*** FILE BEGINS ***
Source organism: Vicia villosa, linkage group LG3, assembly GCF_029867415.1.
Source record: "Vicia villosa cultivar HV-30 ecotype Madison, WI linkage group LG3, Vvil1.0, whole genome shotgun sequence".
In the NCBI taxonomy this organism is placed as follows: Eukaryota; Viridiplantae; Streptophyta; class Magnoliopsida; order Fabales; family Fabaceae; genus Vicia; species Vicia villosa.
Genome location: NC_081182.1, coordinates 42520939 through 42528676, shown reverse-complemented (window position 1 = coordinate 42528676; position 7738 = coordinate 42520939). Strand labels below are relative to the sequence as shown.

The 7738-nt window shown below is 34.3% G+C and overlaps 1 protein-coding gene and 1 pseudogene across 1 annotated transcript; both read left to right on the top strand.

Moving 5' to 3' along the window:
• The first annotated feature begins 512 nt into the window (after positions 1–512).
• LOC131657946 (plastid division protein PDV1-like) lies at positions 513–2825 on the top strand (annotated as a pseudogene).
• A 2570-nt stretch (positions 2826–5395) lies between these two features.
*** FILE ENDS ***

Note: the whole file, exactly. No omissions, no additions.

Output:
Source organism: Vicia villosa, linkage group LG3, assembly GCF_029867415.1.
Source record: "Vicia villosa cultivar HV-30 ecotype Madison, WI linkage group LG3, Vvil1.0, whole genome shotgun sequence".
In the NCBI taxonomy this organism is placed as follows: Eukaryota; Viridiplantae; Streptophyta; class Magnoliopsida; order Fabales; family Fabaceae; genus Vicia; species Vicia villosa.
Genome location: NC_081182.1, coordinates 42520939 through 42528676, shown reverse-complemented (window position 1 = coordinate 42528676; position 7738 = coordinate 42520939). Strand labels below are relative to the sequence as shown.

The 7738-nt window shown below is 34.3% G+C and overlaps 1 protein-coding gene and 1 pseudogene across 1 annotated transcript; both read left to right on the top strand.

Moving 5' to 3' along the window:
• The first annotated feature begins 512 nt into the window (after positions 1–512).
• LOC131657946 (plastid division protein PDV1-like) lies at positions 513–2825 on the top strand (annotated as a pseudogene).
• A 2570-nt stretch (positions 2826–5395) lies between these two features.